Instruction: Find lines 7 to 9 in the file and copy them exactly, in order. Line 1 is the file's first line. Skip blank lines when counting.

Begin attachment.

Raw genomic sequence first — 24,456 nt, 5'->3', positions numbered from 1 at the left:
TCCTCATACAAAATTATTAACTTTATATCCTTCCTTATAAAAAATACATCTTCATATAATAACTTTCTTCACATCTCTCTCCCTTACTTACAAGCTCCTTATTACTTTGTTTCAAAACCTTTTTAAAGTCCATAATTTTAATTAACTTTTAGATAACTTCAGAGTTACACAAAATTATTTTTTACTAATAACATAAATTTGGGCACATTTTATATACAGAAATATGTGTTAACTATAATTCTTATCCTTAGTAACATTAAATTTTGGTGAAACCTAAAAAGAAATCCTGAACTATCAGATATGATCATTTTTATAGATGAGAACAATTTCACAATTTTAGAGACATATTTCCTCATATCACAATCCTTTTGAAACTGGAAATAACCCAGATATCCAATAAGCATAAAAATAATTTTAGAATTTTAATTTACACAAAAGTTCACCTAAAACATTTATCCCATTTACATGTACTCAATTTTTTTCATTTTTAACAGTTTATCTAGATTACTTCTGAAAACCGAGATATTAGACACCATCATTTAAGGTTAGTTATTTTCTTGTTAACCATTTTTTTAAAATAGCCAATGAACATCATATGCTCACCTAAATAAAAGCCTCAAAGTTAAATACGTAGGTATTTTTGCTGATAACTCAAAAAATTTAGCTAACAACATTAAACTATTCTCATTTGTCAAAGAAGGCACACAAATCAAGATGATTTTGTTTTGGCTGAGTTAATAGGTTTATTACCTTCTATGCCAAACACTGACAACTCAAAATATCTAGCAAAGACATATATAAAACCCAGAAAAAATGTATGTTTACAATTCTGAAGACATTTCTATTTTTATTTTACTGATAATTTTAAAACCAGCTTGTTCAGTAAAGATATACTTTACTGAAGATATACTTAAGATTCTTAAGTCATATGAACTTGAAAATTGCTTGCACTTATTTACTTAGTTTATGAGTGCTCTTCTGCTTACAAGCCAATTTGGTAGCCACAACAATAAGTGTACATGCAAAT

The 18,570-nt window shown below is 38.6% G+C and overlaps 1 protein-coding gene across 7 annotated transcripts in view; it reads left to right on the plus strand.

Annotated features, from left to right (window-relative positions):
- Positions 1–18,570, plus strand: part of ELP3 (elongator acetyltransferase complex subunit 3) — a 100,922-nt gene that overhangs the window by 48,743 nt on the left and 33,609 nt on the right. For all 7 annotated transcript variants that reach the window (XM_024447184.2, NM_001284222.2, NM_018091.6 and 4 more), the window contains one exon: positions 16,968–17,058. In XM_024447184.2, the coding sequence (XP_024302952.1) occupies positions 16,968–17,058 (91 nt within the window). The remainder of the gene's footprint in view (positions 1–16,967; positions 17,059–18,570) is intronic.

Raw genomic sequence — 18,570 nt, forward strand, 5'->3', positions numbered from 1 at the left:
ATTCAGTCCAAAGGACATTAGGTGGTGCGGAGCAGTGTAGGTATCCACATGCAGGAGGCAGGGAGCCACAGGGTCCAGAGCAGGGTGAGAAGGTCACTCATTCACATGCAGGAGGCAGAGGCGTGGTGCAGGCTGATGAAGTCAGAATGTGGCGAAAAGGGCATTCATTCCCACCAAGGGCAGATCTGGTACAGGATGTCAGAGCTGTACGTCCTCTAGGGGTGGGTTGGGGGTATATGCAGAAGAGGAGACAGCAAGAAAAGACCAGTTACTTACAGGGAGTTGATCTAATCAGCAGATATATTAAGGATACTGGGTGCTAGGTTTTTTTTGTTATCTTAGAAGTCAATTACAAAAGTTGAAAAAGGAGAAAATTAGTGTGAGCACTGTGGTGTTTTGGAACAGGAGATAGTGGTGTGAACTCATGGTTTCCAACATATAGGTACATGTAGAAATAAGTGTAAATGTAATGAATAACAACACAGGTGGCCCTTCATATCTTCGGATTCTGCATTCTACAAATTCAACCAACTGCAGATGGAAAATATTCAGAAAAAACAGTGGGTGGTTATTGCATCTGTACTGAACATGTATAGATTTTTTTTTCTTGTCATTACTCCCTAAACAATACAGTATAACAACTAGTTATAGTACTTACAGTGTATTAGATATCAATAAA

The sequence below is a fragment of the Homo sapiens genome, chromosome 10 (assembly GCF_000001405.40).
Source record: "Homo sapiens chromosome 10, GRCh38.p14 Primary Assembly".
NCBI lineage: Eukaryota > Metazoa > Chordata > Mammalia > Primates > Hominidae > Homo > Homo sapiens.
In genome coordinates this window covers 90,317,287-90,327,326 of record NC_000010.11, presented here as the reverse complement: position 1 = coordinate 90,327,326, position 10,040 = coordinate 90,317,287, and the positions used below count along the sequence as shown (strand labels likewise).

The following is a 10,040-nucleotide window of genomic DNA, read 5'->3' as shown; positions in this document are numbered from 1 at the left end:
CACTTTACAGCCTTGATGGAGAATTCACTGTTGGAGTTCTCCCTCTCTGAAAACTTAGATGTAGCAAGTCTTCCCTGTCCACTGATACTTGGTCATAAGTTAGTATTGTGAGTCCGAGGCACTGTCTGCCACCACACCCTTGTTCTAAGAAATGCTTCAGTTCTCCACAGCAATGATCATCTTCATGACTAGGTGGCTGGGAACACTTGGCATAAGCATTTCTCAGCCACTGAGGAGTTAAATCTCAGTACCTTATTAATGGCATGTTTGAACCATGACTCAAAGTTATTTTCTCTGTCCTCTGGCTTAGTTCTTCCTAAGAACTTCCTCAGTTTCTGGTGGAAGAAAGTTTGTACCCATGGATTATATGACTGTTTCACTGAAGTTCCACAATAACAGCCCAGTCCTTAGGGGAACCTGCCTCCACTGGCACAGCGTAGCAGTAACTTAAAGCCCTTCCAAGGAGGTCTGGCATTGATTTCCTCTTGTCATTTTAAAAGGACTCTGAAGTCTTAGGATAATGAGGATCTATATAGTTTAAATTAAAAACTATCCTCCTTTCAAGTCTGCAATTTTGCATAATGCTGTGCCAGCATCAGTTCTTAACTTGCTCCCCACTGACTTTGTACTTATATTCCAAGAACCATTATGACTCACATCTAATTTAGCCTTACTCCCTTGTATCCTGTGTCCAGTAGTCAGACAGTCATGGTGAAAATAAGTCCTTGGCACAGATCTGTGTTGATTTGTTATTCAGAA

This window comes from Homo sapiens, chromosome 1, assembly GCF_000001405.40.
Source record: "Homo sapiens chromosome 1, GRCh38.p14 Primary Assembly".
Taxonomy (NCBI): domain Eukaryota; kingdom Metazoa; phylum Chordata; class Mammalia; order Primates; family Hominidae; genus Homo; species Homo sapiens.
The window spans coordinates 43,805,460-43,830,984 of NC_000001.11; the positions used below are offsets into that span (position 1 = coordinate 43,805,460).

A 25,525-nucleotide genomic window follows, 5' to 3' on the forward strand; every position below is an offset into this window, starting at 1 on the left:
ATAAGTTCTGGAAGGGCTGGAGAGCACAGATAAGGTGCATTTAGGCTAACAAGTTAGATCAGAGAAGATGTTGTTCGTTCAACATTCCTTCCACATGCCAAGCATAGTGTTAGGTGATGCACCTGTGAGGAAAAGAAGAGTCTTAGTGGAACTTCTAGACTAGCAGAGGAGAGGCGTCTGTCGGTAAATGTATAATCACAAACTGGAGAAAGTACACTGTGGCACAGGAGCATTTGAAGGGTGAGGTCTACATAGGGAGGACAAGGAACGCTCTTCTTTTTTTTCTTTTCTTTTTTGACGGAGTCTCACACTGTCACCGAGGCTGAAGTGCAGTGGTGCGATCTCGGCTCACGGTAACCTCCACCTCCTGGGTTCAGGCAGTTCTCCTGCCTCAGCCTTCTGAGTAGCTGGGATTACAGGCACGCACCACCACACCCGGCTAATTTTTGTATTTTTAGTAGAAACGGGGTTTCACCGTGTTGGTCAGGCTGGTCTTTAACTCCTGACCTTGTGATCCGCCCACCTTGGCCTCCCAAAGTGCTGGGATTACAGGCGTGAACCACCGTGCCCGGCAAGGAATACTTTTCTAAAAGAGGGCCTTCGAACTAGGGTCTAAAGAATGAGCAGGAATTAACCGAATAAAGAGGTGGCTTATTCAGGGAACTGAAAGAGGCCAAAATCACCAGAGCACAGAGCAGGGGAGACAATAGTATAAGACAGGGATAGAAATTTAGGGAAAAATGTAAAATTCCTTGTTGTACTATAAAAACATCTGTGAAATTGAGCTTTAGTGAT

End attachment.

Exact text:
ATTCAGTCCAAAGGACATTAGGTGGTGCGGAGCAGTGTAGGTATCCACATGCAGGAGGCAGGGAGCCACAGGGTCCAGAGCAGGGTGAGAAGGTCACTCATTCACATGCAGGAGGCAGAGGCGTGGTGCAGGCTGATGAAGTCAGAATGTGGCGAAAAGGGCATTCATTCCCACCAAGGGCAGATCTGGTACAGGATGTCAGAGCTGTACGTCCTCTAGGGGTGGGTTGGGGGTATATGCAGAAGAGGAGACAGCAAGAAAAGACCAGTTACTTACAGGGAGTTGATCTAATCAGCAGATATATTAAGGATACTGGGTGCTAGGTTTTTTTTGTTATCTTAGAAGTCAATTACAAAAGTTGAAAAAGGAGAAAATTAGTGTGAGCACTGTGGTGTTTTGGAACAGGAGATAGTGGTGTGAACTCATGGTTTCCAACATATAGGTACATGTAGAAATAAGTGTAAATGTAATGAATAACAACACAGGTGGCCCTTCATATCTTCGGATTCTGCATTCTACAAATTCAACCAACTGCAGATGGAAAATATTCAGAAAAAACAGTGGGTGGTTATTGCATCTGTACTGAACATGTATAGATTTTTTTTTCTTGTCATTACTCCCTAAACAATACAGTATAACAACTAGTTATAGTACTTACAGTGTATTAGATATCAATAAA

The sequence below is a fragment of the Homo sapiens genome, chromosome 10 (assembly GCF_000001405.40).
Source record: "Homo sapiens chromosome 10, GRCh38.p14 Primary Assembly".